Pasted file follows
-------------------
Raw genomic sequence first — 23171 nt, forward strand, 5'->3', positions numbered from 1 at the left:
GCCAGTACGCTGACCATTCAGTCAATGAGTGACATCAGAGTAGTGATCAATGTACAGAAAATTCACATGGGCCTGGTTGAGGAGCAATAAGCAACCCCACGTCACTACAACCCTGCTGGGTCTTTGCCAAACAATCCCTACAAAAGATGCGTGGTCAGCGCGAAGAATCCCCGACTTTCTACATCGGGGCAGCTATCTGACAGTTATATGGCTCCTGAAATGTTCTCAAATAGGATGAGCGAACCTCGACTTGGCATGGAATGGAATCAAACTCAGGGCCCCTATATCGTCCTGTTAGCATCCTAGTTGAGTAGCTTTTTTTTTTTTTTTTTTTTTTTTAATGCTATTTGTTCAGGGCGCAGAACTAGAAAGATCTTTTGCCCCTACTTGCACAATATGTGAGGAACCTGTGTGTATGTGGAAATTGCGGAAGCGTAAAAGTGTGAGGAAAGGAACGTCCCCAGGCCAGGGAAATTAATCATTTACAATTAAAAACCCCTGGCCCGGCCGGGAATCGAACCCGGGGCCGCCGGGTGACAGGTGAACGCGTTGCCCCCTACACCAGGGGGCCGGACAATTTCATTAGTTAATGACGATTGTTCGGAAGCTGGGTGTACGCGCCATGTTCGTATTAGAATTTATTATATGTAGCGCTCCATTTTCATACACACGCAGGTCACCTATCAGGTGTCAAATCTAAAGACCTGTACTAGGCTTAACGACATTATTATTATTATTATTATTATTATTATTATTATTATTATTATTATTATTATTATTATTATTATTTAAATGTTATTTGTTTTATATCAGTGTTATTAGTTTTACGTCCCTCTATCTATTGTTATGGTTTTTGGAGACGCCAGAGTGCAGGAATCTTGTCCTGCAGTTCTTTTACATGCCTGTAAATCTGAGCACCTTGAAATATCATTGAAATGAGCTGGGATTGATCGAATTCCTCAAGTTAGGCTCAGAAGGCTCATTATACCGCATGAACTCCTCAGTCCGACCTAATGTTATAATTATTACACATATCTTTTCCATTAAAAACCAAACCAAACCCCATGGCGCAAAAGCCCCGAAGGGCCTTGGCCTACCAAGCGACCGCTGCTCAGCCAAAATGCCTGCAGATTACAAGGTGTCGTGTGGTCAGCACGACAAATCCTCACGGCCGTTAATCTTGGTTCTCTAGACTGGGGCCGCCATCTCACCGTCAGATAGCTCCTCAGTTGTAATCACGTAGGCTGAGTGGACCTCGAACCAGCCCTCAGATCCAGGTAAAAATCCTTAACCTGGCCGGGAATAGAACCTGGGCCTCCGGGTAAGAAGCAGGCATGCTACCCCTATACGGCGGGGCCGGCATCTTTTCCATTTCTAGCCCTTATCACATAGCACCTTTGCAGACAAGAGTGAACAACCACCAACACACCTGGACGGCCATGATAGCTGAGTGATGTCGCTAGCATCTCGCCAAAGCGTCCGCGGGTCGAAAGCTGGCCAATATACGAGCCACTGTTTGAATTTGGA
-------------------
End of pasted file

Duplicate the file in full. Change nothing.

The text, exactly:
Raw genomic sequence first — 23171 nt, forward strand, 5'->3', positions numbered from 1 at the left:
GCCAGTACGCTGACCATTCAGTCAATGAGTGACATCAGAGTAGTGATCAATGTACAGAAAATTCACATGGGCCTGGTTGAGGAGCAATAAGCAACCCCACGTCACTACAACCCTGCTGGGTCTTTGCCAAACAATCCCTACAAAAGATGCGTGGTCAGCGCGAAGAATCCCCGACTTTCTACATCGGGGCAGCTATCTGACAGTTATATGGCTCCTGAAATGTTCTCAAATAGGATGAGCGAACCTCGACTTGGCATGGAATGGAATCAAACTCAGGGCCCCTATATCGTCCTGTTAGCATCCTAGTTGAGTAGCTTTTTTTTTTTTTTTTTTTTTTTTAATGCTATTTGTTCAGGGCGCAGAACTAGAAAGATCTTTTGCCCCTACTTGCACAATATGTGAGGAACCTGTGTGTATGTGGAAATTGCGGAAGCGTAAAAGTGTGAGGAAAGGAACGTCCCCAGGCCAGGGAAATTAATCATTTACAATTAAAAACCCCTGGCCCGGCCGGGAATCGAACCCGGGGCCGCCGGGTGACAGGTGAACGCGTTGCCCCCTACACCAGGGGGCCGGACAATTTCATTAGTTAATGACGATTGTTCGGAAGCTGGGTGTACGCGCCATGTTCGTATTAGAATTTATTATATGTAGCGCTCCATTTTCATACACACGCAGGTCACCTATCAGGTGTCAAATCTAAAGACCTGTACTAGGCTTAACGACATTATTATTATTATTATTATTATTATTATTATTATTATTATTATTATTATTATTATTATTATTATTTAAATGTTATTTGTTTTATATCAGTGTTATTAGTTTTACGTCCCTCTATCTATTGTTATGGTTTTTGGAGACGCCAGAGTGCAGGAATCTTGTCCTGCAGTTCTTTTACATGCCTGTAAATCTGAGCACCTTGAAATATCATTGAAATGAGCTGGGATTGATCGAATTCCTCAAGTTAGGCTCAGAAGGCTCATTATACCGCATGAACTCCTCAGTCCGACCTAATGTTATAATTATTACACATATCTTTTCCATTAAAAACCAAACCAAACCCCATGGCGCAAAAGCCCCGAAGGGCCTTGGCCTACCAAGCGACCGCTGCTCAGCCAAAATGCCTGCAGATTACAAGGTGTCGTGTGGTCAGCACGACAAATCCTCACGGCCGTTAATCTTGGTTCTCTAGACTGGGGCCGCCATCTCACCGTCAGATAGCTCCTCAGTTGTAATCACGTAGGCTGAGTGGACCTCGAACCAGCCCTCAGATCCAGGTAAAAATCCTTAACCTGGCCGGGAATAGAACCTGGGCCTCCGGGTAAGAAGCAGGCATGCTACCCCTATACGGCGGGGCCGGCATCTTTTCCATTTCTAGCCCTTATCACATAGCACCTTTGCAGACAAGAGTGAACAACCACCAACACACCTGGACGGCCATGATAGCTGAGTGATGTCGCTAGCATCTCGCCAAAGCGTCCGCGGGTCGAAAGCTGGCCAATATACGAGCCACTGTTTGAATTTGGA